The treatment you get in the immediate time after the injury depends on what kind of injury you have and how serious it is. If it’s a less serious injury – bruising, for example – you’ll likely just have physical therapy and observation. In a more severe injury, the doctors will be focused most on stabilizing your spinal cord and making sure you get proper nutrition and other care.

If you have a spinal cord injury, you’re going to have physical and occupational therapy during your recovery process. Physical therapy works on maintaining your physical function as much as possible. Occupational therapy works on activities of daily living, or helping you learn adaptive ways to live your life with an injury, including getting dressed, brushing your teeth, and more.

Rehab

After you get out of the hospital, you’re going to spend a lot of time going through rehab. If your injury is severe (such as if you’re paralyzed), you’ll spend a lot of time in the occupational therapy that we mentioned. They’ll teach you how to eat, dress, bathe, and live as independently as possible.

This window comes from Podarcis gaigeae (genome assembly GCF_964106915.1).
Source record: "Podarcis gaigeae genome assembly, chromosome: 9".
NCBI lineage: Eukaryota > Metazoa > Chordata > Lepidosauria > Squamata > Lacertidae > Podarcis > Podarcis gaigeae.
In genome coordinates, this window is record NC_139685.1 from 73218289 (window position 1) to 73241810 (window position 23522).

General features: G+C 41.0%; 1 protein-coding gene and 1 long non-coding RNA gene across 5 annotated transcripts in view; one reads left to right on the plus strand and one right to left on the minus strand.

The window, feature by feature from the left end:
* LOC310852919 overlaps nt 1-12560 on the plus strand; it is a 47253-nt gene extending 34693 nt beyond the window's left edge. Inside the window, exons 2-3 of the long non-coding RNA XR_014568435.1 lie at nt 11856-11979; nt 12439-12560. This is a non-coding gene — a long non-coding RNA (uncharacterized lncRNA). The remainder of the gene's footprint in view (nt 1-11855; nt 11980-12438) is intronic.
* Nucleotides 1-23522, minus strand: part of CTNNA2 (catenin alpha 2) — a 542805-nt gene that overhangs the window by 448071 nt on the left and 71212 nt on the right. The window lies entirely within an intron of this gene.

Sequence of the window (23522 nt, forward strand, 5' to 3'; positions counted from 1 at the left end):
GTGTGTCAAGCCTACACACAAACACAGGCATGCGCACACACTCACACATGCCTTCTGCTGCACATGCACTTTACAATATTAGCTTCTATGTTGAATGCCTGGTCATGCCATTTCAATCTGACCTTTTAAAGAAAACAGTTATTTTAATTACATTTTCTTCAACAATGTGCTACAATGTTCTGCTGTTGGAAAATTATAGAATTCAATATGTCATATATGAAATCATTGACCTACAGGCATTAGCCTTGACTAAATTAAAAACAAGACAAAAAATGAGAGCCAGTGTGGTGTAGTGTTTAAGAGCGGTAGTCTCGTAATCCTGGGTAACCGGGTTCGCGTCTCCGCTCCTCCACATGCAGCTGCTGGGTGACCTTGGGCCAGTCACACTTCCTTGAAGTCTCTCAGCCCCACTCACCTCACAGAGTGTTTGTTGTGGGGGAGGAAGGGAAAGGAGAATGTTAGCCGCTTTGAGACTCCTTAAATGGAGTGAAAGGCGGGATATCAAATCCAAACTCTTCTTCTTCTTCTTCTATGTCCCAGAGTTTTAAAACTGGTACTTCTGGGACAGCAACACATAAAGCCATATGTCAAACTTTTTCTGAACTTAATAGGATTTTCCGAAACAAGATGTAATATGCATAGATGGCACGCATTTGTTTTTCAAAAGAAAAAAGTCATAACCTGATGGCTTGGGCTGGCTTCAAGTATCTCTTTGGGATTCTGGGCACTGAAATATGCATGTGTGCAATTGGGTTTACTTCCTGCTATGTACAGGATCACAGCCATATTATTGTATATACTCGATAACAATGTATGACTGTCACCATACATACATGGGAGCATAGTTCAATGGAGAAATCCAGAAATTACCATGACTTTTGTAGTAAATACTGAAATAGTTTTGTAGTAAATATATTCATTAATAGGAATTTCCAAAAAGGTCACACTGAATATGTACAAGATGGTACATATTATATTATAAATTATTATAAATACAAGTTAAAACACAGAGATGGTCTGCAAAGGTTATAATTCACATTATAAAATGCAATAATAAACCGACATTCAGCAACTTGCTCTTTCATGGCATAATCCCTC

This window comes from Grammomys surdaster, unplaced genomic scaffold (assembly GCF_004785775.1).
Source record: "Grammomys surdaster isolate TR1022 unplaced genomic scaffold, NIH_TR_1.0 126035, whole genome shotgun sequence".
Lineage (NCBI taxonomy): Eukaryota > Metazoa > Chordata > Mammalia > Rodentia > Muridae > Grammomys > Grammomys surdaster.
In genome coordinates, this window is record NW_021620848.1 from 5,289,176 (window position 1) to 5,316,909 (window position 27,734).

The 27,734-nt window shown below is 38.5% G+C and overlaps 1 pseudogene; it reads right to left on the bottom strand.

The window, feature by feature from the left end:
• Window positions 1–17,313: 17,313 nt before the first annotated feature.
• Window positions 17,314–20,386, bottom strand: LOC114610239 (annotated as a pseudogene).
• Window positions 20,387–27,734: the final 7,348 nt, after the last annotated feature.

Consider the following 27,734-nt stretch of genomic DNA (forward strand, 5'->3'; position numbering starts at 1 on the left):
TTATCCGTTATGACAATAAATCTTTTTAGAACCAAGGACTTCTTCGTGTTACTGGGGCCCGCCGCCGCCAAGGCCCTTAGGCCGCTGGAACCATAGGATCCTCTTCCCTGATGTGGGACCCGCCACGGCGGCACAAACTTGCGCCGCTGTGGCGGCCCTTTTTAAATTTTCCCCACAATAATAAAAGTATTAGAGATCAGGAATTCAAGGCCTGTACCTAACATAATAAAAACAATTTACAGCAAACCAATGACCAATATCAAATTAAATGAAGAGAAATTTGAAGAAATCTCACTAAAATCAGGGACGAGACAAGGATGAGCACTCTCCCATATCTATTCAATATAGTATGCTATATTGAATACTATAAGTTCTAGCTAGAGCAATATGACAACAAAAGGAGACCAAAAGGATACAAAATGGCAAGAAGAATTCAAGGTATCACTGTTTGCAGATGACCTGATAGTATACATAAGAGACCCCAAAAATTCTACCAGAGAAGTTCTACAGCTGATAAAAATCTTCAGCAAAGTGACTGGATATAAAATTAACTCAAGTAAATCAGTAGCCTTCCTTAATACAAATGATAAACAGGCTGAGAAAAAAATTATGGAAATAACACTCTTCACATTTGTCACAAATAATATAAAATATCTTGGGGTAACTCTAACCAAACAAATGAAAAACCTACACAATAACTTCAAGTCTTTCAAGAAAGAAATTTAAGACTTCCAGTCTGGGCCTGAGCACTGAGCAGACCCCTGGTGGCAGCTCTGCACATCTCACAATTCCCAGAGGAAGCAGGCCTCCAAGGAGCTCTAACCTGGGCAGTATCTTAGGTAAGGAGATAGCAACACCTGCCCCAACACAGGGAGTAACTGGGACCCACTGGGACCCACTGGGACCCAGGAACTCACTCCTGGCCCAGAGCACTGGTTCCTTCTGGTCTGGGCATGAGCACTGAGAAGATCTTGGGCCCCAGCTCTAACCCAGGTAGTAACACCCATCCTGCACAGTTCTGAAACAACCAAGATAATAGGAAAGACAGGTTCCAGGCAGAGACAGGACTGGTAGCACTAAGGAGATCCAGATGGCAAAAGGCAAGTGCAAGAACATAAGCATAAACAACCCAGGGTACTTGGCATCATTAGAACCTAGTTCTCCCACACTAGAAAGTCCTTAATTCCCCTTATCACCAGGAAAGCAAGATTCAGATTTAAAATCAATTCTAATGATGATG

If you are paralyzed, you’ll learn how to use a wheelchair and how to use adaptive tools like reachers and such. You may also have speech therapy if you have problems with swallowing and speech. They’ll help you learn to use and develop the muscles in your mouth and neck to help get you back to as much normal function as possible.

More Important Spinal Cord Facts

Spinal cord injuries can be scary, but a lot depends on what kind of injury it is and where it is on the spine. Even if you’ve had an injury, you may be able to return to full function with enough time. Knowing some of these important spinal cord facts can help you be prepared for an injury should one happen.

If you have had a spinal cord injury, reach out to us at Find Injury Law. We can help you get the justice you deserve in a timely fashion. We can assist you with finding the right spinal cord injury lawyer in New York, New Jersey, or Pennsylvania for your case. Check out our list of practice areas today.